One look at the title and you might be forgiven for quoting John Cleese. But rather than asking what the Romans can do for us, this book asks what we can do for the Romans. Walter Scheidel, who is a professor of humanities as well as classics and history, and a fellow in human biology, brings together a diverse cast of scientists. Their aim? To discuss what relatively young bioscientific disciplines can add to our picture of life in Ancient Rome as revealed so far by the more mature disciplines of history and archaeology. Which disciplines might these be? Prepare yourself for several mouthfuls as this book covers palaeoclimatology, archaeobotany, zooarchaeology, palaeopathology, population genetics, and the study of ancient DNA.
This book poses a challenge to its editor as above-mentioned fields are rapidly developing, relatively young, and, as typical with new disciplines, prone to hyperbole. Initial findings run the risk of being oversold before expectations are reined in, often causing scientists in other, more established disciplines to eye them up suspiciously. As such, the seven chapters in this book primarily discuss methodology, highlighting both potentials and pitfalls.
Perhaps appropriately Kyle Harper and Michael McCormick open the book with a chapter on palaeoclimatology: the reconstruction of past climates. I say appropriately as it was while reviewing Harper’s wonderful book The Fate of Rome that I first learned that this book was being written. The authors here give a crash course on the various proxies that are being used to reconstructing past climates, and what their shortcomings and limitations are. This includes data obtained from tree rings, ice cores, mineral deposits in caves, and sediment records in lakes. A tentative reconstruction of the Mediterranean climate for the period 200 BCE to 600 CE is given, though the authors are careful in their speculation as to what the human response might have been. Harper has developed his own ideas more fully in The Fate of Rome.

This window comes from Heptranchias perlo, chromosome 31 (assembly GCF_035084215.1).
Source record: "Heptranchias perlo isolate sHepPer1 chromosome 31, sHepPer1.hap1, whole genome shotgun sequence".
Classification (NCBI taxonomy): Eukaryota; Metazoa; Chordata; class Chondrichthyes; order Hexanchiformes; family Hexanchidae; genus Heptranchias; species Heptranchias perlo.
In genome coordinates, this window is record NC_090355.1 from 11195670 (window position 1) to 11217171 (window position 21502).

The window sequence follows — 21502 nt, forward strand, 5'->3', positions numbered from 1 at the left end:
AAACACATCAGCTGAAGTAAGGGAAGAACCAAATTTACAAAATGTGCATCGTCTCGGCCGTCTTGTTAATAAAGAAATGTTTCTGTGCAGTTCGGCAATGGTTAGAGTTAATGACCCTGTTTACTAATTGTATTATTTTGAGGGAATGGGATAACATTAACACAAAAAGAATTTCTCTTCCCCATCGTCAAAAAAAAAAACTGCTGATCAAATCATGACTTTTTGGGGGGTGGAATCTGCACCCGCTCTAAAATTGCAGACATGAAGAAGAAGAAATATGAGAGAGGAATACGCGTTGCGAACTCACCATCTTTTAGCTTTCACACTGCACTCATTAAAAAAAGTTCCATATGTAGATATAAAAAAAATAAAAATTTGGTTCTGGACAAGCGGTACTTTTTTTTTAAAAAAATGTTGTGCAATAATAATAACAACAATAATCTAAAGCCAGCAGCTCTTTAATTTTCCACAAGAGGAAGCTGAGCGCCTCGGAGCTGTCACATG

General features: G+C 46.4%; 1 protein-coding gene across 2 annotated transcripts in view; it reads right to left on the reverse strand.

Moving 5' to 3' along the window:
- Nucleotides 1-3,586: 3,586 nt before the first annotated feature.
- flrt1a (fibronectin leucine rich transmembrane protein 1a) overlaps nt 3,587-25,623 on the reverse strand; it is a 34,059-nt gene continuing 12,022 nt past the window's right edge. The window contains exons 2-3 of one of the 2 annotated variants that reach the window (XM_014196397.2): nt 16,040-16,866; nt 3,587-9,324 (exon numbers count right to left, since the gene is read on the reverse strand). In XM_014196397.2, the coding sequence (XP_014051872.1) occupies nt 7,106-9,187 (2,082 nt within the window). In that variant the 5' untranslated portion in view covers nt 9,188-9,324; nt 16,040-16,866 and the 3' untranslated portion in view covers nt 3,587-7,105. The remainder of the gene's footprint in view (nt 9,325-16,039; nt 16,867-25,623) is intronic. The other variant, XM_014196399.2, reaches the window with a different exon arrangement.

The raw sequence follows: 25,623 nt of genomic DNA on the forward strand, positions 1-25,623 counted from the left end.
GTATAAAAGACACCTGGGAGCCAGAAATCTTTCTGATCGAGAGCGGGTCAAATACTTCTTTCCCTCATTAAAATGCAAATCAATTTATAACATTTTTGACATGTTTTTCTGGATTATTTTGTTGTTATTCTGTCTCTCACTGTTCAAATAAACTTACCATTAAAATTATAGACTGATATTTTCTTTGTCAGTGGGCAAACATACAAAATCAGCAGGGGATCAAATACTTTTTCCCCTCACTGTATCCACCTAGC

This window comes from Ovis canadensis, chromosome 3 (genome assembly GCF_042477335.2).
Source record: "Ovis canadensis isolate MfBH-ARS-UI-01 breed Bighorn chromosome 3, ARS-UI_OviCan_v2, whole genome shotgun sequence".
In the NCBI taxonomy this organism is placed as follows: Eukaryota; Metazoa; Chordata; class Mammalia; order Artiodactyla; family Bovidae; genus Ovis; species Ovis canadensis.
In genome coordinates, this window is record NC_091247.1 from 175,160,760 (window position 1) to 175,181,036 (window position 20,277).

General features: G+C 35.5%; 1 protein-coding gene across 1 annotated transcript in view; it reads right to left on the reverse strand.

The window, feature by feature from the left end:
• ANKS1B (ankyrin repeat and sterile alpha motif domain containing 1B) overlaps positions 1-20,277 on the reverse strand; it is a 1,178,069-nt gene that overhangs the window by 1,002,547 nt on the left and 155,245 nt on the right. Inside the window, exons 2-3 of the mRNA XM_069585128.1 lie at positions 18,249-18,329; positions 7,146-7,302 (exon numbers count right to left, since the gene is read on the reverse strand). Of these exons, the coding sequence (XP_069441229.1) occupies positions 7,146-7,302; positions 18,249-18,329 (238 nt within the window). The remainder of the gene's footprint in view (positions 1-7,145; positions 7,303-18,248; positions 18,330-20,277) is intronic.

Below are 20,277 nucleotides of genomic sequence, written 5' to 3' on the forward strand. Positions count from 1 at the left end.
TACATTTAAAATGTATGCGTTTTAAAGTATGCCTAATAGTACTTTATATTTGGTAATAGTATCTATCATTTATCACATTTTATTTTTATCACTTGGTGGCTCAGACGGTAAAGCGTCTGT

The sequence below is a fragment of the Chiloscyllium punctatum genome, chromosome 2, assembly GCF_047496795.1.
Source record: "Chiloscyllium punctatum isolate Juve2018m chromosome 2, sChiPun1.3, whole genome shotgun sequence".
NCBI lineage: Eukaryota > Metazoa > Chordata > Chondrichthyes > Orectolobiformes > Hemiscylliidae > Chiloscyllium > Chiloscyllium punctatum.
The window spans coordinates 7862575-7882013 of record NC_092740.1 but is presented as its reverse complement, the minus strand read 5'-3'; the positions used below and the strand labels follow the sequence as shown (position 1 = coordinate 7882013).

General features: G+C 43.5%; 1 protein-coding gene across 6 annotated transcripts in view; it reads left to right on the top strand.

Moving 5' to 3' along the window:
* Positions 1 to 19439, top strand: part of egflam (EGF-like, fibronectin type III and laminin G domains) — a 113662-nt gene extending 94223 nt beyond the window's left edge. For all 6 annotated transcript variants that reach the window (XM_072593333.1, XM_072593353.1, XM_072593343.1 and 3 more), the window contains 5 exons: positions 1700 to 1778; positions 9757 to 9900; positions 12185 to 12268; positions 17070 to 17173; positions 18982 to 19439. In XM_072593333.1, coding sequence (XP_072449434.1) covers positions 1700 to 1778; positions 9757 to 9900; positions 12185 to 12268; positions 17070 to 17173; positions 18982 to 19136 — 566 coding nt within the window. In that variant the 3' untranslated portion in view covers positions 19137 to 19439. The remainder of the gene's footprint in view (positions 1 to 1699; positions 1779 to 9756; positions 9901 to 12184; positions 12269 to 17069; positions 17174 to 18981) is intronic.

“[The archaeobotanical] record can tell us how food went from farm to fork”
The next two chapters focus on the plants and animals with which the Romans surrounded themselves, touching on the disciplines of archaeobotany and zooarchaeology. Marijke van der Veen focuses on food plants, as archaeological dig sites are often rich in plant remains. This record can tell us how food went from farm to fork and, importantly, provides details of the mundane but important daily chores of food production, preparation, and consumption. Something which written sources are often mute about. Michael MacKinnon similarly looks at animal remains in the archaeological record and how these can answer questions such as: Where did animals originate and end up? What did they eat? What animals do these bones even belong to? (Fragmentary bones alone are not always enough to determine identity, DNA analysis might be needed.) And animal remains can be used to buttress the chronology of other events.
The last four chapters, then, deal with human skeletal remains. From my reviews of Evolution’s Bite and The Tales Teeth Tell I have learned what teeth can reveal about diet and disease, but bones can be used to answer many questions. Determining sex and age-at-death are two basic questions you would like to see answered when finding skeletal remains but is not straightforward, as a team of five authors here explains. Bones can furthermore reveal signs of disease (abovementioned palaeopathology), overall health and condition, diet, and workload or occupational tasks. The chapter on human growth and stature is possibly the only one that reports an analysis as the authors compare two different methods of determining a person’s stature from skeletal remains.